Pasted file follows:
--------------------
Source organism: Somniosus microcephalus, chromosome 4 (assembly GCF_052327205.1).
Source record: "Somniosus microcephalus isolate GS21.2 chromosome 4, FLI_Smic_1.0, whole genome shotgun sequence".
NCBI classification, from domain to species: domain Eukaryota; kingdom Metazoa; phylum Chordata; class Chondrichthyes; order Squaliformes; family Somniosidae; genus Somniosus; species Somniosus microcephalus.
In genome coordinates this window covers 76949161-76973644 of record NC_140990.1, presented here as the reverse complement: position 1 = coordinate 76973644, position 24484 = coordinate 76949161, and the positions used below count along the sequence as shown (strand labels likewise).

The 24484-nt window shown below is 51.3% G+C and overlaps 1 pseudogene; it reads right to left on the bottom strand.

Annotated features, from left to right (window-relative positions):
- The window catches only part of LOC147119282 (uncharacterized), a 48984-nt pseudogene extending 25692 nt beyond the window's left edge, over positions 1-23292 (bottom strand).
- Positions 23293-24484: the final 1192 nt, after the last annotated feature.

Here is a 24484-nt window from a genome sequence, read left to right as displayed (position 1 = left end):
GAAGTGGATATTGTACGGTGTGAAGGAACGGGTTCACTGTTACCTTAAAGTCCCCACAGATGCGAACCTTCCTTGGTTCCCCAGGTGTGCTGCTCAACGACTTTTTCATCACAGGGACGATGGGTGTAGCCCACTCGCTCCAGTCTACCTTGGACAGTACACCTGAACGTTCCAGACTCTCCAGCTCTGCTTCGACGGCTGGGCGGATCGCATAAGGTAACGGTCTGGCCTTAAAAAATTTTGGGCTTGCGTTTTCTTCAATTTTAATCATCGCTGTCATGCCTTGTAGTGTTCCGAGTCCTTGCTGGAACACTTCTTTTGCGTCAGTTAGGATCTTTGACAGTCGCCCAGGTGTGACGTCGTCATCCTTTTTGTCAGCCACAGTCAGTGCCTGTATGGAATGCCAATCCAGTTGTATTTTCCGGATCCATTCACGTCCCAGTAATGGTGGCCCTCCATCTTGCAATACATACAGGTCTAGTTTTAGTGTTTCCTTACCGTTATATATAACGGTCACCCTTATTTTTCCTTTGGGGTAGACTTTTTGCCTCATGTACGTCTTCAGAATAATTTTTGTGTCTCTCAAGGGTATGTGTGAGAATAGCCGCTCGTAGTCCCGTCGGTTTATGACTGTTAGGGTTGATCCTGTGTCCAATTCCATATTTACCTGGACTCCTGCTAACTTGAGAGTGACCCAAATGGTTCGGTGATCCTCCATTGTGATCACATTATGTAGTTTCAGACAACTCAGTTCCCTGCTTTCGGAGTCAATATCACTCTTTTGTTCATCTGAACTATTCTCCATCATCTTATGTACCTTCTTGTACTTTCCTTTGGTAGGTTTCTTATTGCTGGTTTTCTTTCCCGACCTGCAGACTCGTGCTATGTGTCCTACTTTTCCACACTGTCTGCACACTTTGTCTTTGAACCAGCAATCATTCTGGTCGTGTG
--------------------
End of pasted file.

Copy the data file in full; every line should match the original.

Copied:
Source organism: Somniosus microcephalus, chromosome 4 (assembly GCF_052327205.1).
Source record: "Somniosus microcephalus isolate GS21.2 chromosome 4, FLI_Smic_1.0, whole genome shotgun sequence".
NCBI classification, from domain to species: domain Eukaryota; kingdom Metazoa; phylum Chordata; class Chondrichthyes; order Squaliformes; family Somniosidae; genus Somniosus; species Somniosus microcephalus.
In genome coordinates this window covers 76949161-76973644 of record NC_140990.1, presented here as the reverse complement: position 1 = coordinate 76973644, position 24484 = coordinate 76949161, and the positions used below count along the sequence as shown (strand labels likewise).

The 24484-nt window shown below is 51.3% G+C and overlaps 1 pseudogene; it reads right to left on the bottom strand.

Annotated features, from left to right (window-relative positions):
- The window catches only part of LOC147119282 (uncharacterized), a 48984-nt pseudogene extending 25692 nt beyond the window's left edge, over positions 1-23292 (bottom strand).
- Positions 23293-24484: the final 1192 nt, after the last annotated feature.

Here is a 24484-nt window from a genome sequence, read left to right as displayed (position 1 = left end):
GAAGTGGATATTGTACGGTGTGAAGGAACGGGTTCACTGTTACCTTAAAGTCCCCACAGATGCGAACCTTCCTTGGTTCCCCAGGTGTGCTGCTCAACGACTTTTTCATCACAGGGACGATGGGTGTAGCCCACTCGCTCCAGTCTACCTTGGACAGTACACCTGAACGTTCCAGACTCTCCAGCTCTGCTTCGACGGCTGGGCGGATCGCATAAGGTAACGGTCTGGCCTTAAAAAATTTTGGGCTTGCGTTTTCTTCAATTTTAATCATCGCTGTCATGCCTTGTAGTGTTCCGAGTCCTTGCTGGAACACTTCTTTTGCGTCAGTTAGGATCTTTGACAGTCGCCCAGGTGTGACGTCGTCATCCTTTTTGTCAGCCACAGTCAGTGCCTGTATGGAATGCCAATCCAGTTGTATTTTCCGGATCCATTCACGTCCCAGTAATGGTGGCCCTCCATCTTGCAATACATACAGGTCTAGTTTTAGTGTTTCCTTACCGTTATATATAACGGTCACCCTTATTTTTCCTTTGGGGTAGACTTTTTGCCTCATGTACGTCTTCAGAATAATTTTTGTGTCTCTCAAGGGTATGTGTGAGAATAGCCGCTCGTAGTCCCGTCGGTTTATGACTGTTAGGGTTGATCCTGTGTCCAATTCCATATTTACCTGGACTCCTGCTAACTTGAGAGTGACCCAAATGGTTCGGTGATCCTCCATTGTGATCACATTATGTAGTTTCAGACAACTCAGTTCCCTGCTTTCGGAGTCAATATCACTCTTTTGTTCATCTGAACTATTCTCCATCATCTTATGTACCTTCTTGTACTTTCCTTTGGTAGGTTTCTTATTGCTGGTTTTCTTTCCCGACCTGCAGACTCGTGCTATGTGTCCTACTTTTCCACACTGTCTGCACACTTTGTCTTTGAACCAGCAATCATTCTGGTCGTGTG